So far in our How Leathers Age series, we’ve covered some specific leathers from specific tanneries. This time around, we’re gonna take a step back and look at a bunch of different leathers, from various tanners, that all share a common trait: an outer layer that slowly fades or chips away to reveal a rich inner layer of brown.
That’s right, we’re talking about one of the most appealing, patina-worthy kinds of leathers out there: teacore.
What Is Teacore Leather?
We’ll say it again because the question above demands it: teacore leather is essentially any leather that shows a brown undertone over time as the dyes or pigments on the surface wear off. Teacore is most commonly associated with having a black exterior, but as long as the inner layer shows a brown color, any color of leather could be considered teacore. Its name is derived from the brown inner layer’s resemblance to a strong cup of tea. (Some makers, like Sagara, play off this idea by offering “matchacore” leather—overdyed leather with a green interior.)
Teacore leathers are most commonly made using veg tan leathers, though you can also encounter chrome-tanned teacore leathers. The bark tannins used in veg tanning will typically imbue the leather with a shade of brown, making it more conducive to use for a teacore effect. Chrome tanned leather, on the other hand, typically has a grayish-blue tint, and will need to be struck through with brown dye before getting an outer coat to achieve the teacore look.
The reasons for making and utilizing teacore leather are twofold. First off, the teacore effect just looks incredible to many people, and is a sign that the article of footwear (or clothing) the leather is a part of is well-worn and well-loved. Furthermore, teacore leather harkens back to an era where clothes like leather jackets were commonly made to last with strong, durable materials (i.e. veg tan leather) and usually pigmented or otherwise not dyed through completely.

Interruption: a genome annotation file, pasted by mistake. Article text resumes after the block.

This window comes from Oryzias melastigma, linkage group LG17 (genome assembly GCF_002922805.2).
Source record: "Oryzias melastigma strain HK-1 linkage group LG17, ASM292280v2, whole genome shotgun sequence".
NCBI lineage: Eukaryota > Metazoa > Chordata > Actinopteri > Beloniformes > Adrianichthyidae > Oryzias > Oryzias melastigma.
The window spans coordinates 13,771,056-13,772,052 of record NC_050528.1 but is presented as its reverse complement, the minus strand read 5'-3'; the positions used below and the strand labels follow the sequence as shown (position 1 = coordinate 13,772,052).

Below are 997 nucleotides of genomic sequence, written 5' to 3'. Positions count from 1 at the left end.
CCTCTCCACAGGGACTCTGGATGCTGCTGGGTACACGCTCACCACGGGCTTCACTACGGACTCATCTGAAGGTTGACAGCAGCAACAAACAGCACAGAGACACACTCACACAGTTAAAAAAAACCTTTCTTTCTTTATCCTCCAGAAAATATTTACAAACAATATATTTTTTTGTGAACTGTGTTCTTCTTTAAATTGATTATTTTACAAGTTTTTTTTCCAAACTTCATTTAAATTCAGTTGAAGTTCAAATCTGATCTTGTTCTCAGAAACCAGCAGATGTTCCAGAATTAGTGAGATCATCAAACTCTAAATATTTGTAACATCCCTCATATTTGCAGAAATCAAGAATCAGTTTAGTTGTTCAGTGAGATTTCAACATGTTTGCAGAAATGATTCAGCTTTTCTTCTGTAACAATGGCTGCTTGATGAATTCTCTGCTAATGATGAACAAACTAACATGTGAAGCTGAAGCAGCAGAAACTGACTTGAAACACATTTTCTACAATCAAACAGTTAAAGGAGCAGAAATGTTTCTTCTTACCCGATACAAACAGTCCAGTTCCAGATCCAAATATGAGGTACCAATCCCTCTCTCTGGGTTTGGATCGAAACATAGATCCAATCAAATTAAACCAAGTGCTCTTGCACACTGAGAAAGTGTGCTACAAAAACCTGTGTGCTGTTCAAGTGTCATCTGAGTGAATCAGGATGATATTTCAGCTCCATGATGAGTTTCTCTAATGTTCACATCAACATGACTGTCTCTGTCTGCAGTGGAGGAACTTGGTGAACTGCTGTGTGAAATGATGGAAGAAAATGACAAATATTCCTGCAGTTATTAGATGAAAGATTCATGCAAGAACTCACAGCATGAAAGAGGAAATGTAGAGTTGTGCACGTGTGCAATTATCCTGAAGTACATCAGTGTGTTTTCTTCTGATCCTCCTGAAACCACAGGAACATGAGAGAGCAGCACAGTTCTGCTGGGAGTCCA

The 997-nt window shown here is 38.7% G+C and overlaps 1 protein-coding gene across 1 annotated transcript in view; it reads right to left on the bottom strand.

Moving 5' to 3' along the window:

To delve more into the topic of teacore, we recommend checking out Heddels’ teacore leather explainer.
How Shinki Black Latigo Horsehide Ages
The first Stitchdown Patina Thunderdome pair that we’ll showcase here is a Viberg Service Boot made with a black latigo horsehide from Japanese tanner Shinki Hikaku. For basically any teacore leather, a great way to get a preview of what the inner layer will look like is to look at the raw edges on the leather—note the edge of the heel counter here.
At the end of the Dome, these boots showed some pretty classic teacore wear, albeit with a fairly light inner layer (tea with milk, basically).
How SB Foot Black Prairie Ages
Red Wing Heritage almost exclusively features leather from Red Wing’s own tannery, SB Foot, and these Blacksmiths are no exception. Black Prairie was designed with teacore patina in mind.
After seven months, not only is there obvious wear on the toes and parts of the heel, but you can see that some of the top coat came off the tongues from where the laces were rubbing.
How Black Overdyed Cloe Superlux Horsebutt Ages
A slightly different way of achieving a teacore look is through overdyeing, where a leatherworker takes a finished side of leather and adds another layer of dye or pigment to the surface. The Cloe horsebutt on these Sagara Valiants got a nice coat of black dye, but you can see some brown poking through where the leather was stretched in the lasting process.
The transformation is dramatic—by the end of the contest, there’s more brown than black remaining.
How Horween Black Shell Cordovan Ages
Black shell is perhaps not the most “traditional” kind of teacore…
…but you can’t argue with the results on these Viberg Service Boots, achieved through heavy wear as well as sunfading.
Teacore leather has the potential to be an absolute patina monster, especially for boot owners who often find themselves kicking around all kinds of things, or are otherwise quite active. It ages magnificently, and honestly, in a niche that’s often full of brown and red leathers, it’s a great excuse to own at least one black pair of boots.